>>>                 <fileset dir="rhino-lib" includes="*.jar"></fileset>
>>>             </classpath><![CDATA[
>>>             importPackage(java.lang, java.util, java.io);
>>>             System.out.println("Hello from JavaScript!!");
>>>             //create shell, execute something and grab global
>>>             var shell = org.mozilla.javascript.tools.shell.Main;
>>>             var args = ["-e","var a='STRING';"];
>>>              shell.exec(args);
>>>             var shellGlobal = shell.global;
>>>
>>>             //grab functions from shell global and place in current global
>>>             var load=shellGlobal.load;
>>>             var print=shellGlobal.print;
>>>             var defineClass=shellGlobal.defineClass;
>>>             var deserialize=shellGlobal.deserialize;
>>>             var doctest=shellGlobal.doctest;
>>>             var gc=shellGlobal.gc;
>>>             var help=shellGlobal.help;
>>>             var loadClass=shellGlobal.loadClass;
>>>             var quit=shellGlobal.quit;
>>>             var readFile=shellGlobal.readFile;
>>>             var readUrl=shellGlobal.readUrl;
>>>             var runCommand=shellGlobal.runCommand;
>>>             var seal=shellGlobal.seal;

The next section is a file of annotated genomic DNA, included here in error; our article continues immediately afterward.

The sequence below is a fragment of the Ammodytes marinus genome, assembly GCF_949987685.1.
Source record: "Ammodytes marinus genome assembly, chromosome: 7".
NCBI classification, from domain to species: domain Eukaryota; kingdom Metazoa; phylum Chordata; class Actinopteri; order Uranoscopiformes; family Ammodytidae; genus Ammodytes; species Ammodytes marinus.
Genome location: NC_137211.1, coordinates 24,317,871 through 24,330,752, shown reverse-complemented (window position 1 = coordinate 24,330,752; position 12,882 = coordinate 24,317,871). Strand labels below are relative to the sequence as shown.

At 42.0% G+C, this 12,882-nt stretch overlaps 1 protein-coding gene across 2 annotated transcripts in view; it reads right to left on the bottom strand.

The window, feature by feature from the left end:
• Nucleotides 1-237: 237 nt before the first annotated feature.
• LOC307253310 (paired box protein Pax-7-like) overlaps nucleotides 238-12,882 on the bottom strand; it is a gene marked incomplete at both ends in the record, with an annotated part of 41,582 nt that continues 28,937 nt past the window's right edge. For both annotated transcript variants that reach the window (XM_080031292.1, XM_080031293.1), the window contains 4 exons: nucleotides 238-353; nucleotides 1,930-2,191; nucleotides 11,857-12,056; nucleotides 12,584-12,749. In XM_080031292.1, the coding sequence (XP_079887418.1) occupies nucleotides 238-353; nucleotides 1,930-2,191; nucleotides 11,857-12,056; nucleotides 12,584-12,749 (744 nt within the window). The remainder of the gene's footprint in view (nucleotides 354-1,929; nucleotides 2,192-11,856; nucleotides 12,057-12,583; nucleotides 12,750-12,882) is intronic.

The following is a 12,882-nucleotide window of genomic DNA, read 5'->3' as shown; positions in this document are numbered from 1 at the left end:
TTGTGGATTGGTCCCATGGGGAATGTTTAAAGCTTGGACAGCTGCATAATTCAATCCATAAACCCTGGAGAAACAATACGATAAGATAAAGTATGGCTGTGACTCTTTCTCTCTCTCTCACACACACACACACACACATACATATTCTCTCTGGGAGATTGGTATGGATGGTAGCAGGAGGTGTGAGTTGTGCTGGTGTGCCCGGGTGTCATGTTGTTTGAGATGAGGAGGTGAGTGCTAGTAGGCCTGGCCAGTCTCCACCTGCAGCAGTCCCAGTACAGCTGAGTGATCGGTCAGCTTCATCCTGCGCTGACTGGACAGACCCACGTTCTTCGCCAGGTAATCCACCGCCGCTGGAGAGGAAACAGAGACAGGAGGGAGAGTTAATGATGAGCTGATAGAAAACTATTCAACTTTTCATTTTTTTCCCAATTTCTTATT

>>>             var serialize=shellGlobal.serialize;
>>>             var spawn=shellGlobal.spawn;
>>>             var sync=shellGlobal.sync;
>>>             var toint32=shellGlobal.toint32;
>>>             var version=shellGlobal.version;
>>>             var environment=shellGlobal.environment;
>>>
>>>             //test your bad self
>>>             load("test.js");
>>>
>>>             ]]></script>
>>>         </target>
>>>      </project>
>>>
>>> test.js:
>>> var a = function() {
>>> print("test");
>>> help();
>>> var scriptContents = readFile("test.js");
>>> print(scriptContents);
>>> var ver = version();
>>> print("version:"+ver);
>>> print(this);
>>> for(var prop in this){
>>> print(prop);
>>> }
>>> }
>>> a();
>>>
>>>
>>>
>>> On Sat, Aug 21, 2010 at 7:03 PM, Jacob Beard<jbeard4@cs.mcgill.ca>
>>>   wrote:
>>>
>>>
>>>
>>>        
>>>> Hi Greg,
>>>>
>>>> Thanks for your response. Replies below:
>>>>
>>>>
>>>> On 10-08-21 01:41 PM, Greg Roodt wrote:
>>>>
>>>>
>>>>
>>>>          
>>>>> I believe load() is part of Rhino Shell. I think all that the<script
/>
>>>>> task runs when using JavaScript is the interpreter. It would only have
>>>>> the
>>>>> pure Javascript standard language features (and a few bits and pieces
to
>>>>> interact with Java and the execution context).
>>>>>
>>>>>
>>>>>
>>>>>
>>>>>            
>>>> load() is normally exposed as part of the global object when running
>>>> Rhino,
>>>> in the shell or the interpreter. All the js module loaders that support
>>>> Rhino that I've encountered, including RequireJS and dojo, make use of